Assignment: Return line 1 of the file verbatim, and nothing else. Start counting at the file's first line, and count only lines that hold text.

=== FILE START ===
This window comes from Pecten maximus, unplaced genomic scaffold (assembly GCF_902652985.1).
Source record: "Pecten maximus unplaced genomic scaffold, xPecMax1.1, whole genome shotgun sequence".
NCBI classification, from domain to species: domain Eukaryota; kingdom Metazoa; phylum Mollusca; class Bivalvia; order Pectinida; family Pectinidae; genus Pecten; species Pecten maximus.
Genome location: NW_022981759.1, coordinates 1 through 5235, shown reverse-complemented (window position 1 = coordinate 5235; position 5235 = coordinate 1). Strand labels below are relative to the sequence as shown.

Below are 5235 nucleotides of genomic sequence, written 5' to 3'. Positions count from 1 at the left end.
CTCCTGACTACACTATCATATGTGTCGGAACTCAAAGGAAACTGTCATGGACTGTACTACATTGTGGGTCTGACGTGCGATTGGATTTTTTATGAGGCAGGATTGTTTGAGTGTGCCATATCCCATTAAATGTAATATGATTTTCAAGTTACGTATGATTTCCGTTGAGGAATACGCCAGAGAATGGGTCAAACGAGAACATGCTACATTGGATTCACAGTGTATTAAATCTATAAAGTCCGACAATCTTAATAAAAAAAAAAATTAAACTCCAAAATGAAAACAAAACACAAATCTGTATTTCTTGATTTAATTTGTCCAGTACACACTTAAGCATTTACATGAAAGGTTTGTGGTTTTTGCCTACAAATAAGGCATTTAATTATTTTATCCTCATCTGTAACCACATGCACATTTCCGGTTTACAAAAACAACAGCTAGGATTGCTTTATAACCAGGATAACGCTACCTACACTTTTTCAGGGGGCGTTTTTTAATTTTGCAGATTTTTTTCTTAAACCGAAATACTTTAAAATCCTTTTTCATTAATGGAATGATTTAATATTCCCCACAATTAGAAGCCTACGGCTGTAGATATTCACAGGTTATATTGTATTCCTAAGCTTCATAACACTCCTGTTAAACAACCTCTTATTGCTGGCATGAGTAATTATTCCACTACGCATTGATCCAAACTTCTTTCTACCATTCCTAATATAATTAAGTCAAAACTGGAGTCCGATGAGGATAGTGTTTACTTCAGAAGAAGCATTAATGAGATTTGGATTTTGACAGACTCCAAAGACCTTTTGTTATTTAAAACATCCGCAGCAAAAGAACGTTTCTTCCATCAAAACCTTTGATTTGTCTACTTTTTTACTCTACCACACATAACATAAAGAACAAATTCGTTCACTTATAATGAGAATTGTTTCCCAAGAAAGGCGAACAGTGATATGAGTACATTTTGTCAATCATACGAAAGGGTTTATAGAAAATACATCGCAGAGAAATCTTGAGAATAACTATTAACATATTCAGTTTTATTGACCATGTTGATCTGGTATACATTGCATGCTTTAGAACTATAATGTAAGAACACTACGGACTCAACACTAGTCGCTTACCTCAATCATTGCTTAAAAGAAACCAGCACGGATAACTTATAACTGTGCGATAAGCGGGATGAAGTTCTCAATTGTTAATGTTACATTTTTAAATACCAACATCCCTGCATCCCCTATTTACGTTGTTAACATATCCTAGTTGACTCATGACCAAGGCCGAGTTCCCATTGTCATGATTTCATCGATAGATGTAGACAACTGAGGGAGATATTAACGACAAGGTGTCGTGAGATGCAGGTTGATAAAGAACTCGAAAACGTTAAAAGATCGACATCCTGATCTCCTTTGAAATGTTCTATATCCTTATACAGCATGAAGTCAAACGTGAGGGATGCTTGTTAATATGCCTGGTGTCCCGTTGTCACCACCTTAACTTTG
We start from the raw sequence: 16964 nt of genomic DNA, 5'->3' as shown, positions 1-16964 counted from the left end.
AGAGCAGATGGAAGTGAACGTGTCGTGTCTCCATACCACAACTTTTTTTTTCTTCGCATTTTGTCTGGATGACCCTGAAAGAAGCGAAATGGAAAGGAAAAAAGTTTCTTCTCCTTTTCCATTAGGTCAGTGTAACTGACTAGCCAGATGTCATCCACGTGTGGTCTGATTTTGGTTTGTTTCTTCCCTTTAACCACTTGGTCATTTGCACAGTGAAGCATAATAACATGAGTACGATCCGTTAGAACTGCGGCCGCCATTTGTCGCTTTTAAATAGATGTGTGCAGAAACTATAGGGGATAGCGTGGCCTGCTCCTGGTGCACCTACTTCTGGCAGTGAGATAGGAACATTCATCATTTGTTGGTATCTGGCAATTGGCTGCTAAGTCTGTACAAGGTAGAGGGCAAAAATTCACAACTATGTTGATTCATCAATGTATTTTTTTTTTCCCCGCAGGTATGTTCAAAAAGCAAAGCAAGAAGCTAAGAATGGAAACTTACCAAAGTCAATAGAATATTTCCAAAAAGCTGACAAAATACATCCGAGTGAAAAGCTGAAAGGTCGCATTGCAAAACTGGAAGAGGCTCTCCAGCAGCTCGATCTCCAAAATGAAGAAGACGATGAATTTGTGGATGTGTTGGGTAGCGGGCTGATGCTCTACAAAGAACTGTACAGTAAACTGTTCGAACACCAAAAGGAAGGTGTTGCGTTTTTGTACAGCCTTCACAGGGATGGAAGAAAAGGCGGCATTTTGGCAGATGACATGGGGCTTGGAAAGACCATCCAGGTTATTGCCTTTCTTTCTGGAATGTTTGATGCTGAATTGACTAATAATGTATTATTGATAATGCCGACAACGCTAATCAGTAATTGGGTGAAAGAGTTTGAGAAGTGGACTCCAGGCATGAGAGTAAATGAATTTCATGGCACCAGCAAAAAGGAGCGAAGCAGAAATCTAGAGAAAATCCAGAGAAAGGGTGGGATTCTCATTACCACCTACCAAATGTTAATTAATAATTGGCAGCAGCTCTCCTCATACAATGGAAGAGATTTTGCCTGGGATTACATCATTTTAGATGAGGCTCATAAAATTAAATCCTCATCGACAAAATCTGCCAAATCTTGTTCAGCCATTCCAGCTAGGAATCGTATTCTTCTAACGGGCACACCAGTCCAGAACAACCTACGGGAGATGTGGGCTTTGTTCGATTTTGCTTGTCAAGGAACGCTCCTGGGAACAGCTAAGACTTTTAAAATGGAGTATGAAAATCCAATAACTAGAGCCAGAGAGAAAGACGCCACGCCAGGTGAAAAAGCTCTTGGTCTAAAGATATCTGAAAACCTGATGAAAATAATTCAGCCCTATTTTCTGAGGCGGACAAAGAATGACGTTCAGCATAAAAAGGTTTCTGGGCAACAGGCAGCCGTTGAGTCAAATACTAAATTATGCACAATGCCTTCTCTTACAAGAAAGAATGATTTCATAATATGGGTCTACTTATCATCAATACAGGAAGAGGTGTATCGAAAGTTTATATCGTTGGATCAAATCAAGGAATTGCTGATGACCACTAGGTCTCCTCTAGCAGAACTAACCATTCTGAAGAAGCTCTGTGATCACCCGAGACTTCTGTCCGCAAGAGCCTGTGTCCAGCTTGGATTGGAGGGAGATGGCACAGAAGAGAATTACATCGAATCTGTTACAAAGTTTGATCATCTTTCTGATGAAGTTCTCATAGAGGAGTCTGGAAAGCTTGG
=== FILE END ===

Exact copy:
This window comes from Pecten maximus, unplaced genomic scaffold (assembly GCF_902652985.1).